No course could automatically close the gap between knowing what is right and doing it.
—Pellegrino (1989, p. 492)
Some have argued that psychology professors cannot change graduate students’ moral character through classroom teaching, and therefore ethics education should focus on understanding the Ethics Code rather than instilling moral dispositions to right action. Without question, however, senior members of the discipline, through teaching and through their own examples, can enhance the ability of students and young professionals to understand the centrality of ethical commitment to ethical practice. At the same time, the development of professional moral character is not to simply know about virtue but to become good (P. A. Scott, 2003). Beyond the intellectual virtues transmitted in the classroom and modeled through mentoring and supervision, excellence of character can be acquired through habitual practice (Begley, 2006). One such habit is that the virtuous graduate student and seasoned psychologist are committed to lifelong learning and practice in the continued development of moral excellence.
Ethical Awareness and Moral Principles
In the process of making decisions regarding their professional behavior, psychologists must consider this Ethics Code, in addition to applicable laws and psychology board regulations.
—APA (2010c, Introduction)
Lack of awareness or misunderstanding of an ethical standard is not itself a defense to a charge of unethical conduct.
—APA (2010c, Introduction)
Ethical commitment is just the first step in effective ethical decision making. Good intentions are insufficient if psychologists fail to identify the ethical situations to which they should be applied. Psychologists found to have violated Ethical Standards or licensure regulations have too often harmed others or damaged their own careers or the careers of others because of ethical ignorance. Conscientious psychologists understand that identification of situations requiring ethical attention depends on familiarity and understanding of the APA Ethics Code, relevant scientific and professional guidelines, laws and regulations applicable to their specific work-related activities, and an awareness of relational obligations embedded within each context.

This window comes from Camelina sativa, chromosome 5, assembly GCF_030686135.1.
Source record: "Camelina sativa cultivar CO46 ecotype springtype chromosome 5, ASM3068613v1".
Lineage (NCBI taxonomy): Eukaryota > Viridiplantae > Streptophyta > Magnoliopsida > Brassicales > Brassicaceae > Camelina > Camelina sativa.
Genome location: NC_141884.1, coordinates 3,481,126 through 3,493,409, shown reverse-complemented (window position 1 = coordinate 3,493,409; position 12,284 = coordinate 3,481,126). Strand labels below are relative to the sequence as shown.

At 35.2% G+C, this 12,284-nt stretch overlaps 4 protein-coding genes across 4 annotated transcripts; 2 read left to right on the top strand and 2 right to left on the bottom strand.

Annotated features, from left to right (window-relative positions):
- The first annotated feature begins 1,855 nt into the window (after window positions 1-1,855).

Moral Principles and Ethical Awareness
To identify a situation as warranting ethical consideration, psychologists must be aware of the moral values of the discipline. Although the Ethics Code’s General Principles are not exhaustive, they do identify the major moral ideals of psychology as a field. Familiarity with the General Principles, however, is not sufficient for good ethical decision making. Psychologists also need the knowledge, motivation, and coping skills to detect when situations call for consideration of these principles and attempt to address these issues when and if possible before they arise (Crowley & Gottlieb, 2012; Tjeltveit & Gottlieb, 2010; see also the Hot Topic “The Ethical Component of Self Care” at the end of this chapter). Table 3.2 identifies types of ethical awareness corresponding to each General Principle.